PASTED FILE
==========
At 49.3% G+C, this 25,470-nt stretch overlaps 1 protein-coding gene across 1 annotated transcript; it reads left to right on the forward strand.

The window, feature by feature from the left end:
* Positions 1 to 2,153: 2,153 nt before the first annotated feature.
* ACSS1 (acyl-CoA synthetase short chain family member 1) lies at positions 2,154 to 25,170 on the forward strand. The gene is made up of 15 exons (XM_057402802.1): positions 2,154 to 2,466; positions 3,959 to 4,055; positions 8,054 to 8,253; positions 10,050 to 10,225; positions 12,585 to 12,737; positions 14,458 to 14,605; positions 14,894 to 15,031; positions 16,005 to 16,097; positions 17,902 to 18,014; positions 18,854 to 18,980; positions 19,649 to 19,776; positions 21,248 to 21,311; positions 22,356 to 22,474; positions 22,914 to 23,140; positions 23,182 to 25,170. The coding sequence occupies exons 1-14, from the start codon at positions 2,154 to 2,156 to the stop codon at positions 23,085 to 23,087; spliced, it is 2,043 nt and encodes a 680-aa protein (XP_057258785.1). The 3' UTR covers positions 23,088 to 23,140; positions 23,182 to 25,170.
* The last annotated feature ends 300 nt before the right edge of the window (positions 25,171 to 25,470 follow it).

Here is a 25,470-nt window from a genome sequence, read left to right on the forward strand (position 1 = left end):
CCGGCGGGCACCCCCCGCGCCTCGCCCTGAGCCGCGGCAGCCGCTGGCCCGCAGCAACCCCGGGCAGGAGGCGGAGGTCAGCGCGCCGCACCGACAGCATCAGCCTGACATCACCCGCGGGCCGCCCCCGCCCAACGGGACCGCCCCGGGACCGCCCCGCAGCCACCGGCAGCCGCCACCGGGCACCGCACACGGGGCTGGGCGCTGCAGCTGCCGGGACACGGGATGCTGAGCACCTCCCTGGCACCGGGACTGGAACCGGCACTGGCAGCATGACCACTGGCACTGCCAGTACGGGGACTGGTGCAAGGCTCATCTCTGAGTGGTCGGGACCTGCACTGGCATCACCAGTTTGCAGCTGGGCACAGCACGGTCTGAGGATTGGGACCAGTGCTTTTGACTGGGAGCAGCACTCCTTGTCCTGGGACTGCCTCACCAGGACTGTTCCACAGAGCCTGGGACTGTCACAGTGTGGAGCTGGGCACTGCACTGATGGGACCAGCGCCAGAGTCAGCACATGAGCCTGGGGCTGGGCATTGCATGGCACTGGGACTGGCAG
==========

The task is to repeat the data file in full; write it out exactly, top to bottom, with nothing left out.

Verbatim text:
At 49.3% G+C, this 25,470-nt stretch overlaps 1 protein-coding gene across 1 annotated transcript; it reads left to right on the forward strand.

The window, feature by feature from the left end:
* Positions 1 to 2,153: 2,153 nt before the first annotated feature.
* ACSS1 (acyl-CoA synthetase short chain family member 1) lies at positions 2,154 to 25,170 on the forward strand. The gene is made up of 15 exons (XM_057402802.1): positions 2,154 to 2,466; positions 3,959 to 4,055; positions 8,054 to 8,253; positions 10,050 to 10,225; positions 12,585 to 12,737; positions 14,458 to 14,605; positions 14,894 to 15,031; positions 16,005 to 16,097; positions 17,902 to 18,014; positions 18,854 to 18,980; positions 19,649 to 19,776; positions 21,248 to 21,311; positions 22,356 to 22,474; positions 22,914 to 23,140; positions 23,182 to 25,170. The coding sequence occupies exons 1-14, from the start codon at positions 2,154 to 2,156 to the stop codon at positions 23,085 to 23,087; spliced, it is 2,043 nt and encodes a 680-aa protein (XP_057258785.1). The 3' UTR covers positions 23,088 to 23,140; positions 23,182 to 25,170.
* The last annotated feature ends 300 nt before the right edge of the window (positions 25,171 to 25,470 follow it).

Here is a 25,470-nt window from a genome sequence, read left to right on the forward strand (position 1 = left end):
CCGGCGGGCACCCCCCGCGCCTCGCCCTGAGCCGCGGCAGCCGCTGGCCCGCAGCAACCCCGGGCAGGAGGCGGAGGTCAGCGCGCCGCACCGACAGCATCAGCCTGACATCACCCGCGGGCCGCCCCCGCCCAACGGGACCGCCCCGGGACCGCCCCGCAGCCACCGGCAGCCGCCACCGGGCACCGCACACGGGGCTGGGCGCTGCAGCTGCCGGGACACGGGATGCTGAGCACCTCCCTGGCACCGGGACTGGAACCGGCACTGGCAGCATGACCACTGGCACTGCCAGTACGGGGACTGGTGCAAGGCTCATCTCTGAGTGGTCGGGACCTGCACTGGCATCACCAGTTTGCAGCTGGGCACAGCACGGTCTGAGGATTGGGACCAGTGCTTTTGACTGGGAGCAGCACTCCTTGTCCTGGGACTGCCTCACCAGGACTGTTCCACAGAGCCTGGGACTGTCACAGTGTGGAGCTGGGCACTGCACTGATGGGACCAGCGCCAGAGTCAGCACATGAGCCTGGGGCTGGGCATTGCATGGCACTGGGACTGGCAG